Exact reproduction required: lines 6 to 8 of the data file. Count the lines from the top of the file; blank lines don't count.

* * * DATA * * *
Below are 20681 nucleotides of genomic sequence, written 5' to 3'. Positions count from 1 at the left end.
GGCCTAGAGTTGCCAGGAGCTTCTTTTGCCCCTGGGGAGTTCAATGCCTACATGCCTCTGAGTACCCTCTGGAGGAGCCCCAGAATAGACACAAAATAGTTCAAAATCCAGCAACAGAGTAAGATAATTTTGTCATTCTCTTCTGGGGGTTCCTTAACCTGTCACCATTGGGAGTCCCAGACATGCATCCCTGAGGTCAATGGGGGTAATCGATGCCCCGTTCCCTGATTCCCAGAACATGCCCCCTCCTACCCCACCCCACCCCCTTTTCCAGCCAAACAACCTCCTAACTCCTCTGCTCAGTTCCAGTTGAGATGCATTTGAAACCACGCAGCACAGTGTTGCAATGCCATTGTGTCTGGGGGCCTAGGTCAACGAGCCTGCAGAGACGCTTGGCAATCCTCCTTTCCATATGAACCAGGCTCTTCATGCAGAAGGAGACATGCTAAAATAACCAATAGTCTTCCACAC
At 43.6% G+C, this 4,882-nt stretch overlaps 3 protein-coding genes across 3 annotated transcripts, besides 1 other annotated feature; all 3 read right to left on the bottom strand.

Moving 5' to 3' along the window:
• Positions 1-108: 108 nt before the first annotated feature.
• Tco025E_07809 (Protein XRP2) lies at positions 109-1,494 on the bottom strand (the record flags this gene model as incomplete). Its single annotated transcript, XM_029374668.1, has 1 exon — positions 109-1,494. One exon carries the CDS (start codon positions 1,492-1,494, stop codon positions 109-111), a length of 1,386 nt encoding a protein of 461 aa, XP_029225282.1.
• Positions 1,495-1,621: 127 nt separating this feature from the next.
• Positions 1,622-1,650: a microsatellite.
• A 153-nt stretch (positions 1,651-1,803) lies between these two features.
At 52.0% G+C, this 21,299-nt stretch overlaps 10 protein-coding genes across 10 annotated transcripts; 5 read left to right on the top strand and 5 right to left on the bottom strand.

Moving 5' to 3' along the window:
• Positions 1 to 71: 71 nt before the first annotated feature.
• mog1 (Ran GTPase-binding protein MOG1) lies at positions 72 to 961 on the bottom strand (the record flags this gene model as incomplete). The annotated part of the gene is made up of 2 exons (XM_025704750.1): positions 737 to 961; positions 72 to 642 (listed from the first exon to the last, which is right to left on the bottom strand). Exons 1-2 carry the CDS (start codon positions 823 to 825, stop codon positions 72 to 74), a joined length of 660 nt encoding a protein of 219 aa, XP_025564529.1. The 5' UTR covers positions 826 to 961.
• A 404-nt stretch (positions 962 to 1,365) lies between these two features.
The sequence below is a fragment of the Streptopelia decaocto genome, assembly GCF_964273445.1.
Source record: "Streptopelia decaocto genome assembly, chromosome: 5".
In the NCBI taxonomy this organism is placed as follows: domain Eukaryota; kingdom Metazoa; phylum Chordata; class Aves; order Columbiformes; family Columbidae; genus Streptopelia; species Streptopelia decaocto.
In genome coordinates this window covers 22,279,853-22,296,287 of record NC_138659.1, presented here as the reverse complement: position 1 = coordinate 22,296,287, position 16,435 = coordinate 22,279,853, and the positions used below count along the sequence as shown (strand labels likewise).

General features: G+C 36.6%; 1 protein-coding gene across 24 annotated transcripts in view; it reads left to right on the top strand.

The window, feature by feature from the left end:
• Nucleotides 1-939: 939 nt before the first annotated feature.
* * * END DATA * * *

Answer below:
• Tco025E_07809 (Protein XRP2) lies at positions 109-1,494 on the bottom strand (the record flags this gene model as incomplete). Its single annotated transcript, XM_029374668.1, has 1 exon — positions 109-1,494. One exon carries the CDS (start codon positions 1,492-1,494, stop codon positions 109-111), a length of 1,386 nt encoding a protein of 461 aa, XP_029225282.1.
• Positions 1,495-1,621: 127 nt separating this feature from the next.
• Positions 1,622-1,650: a microsatellite.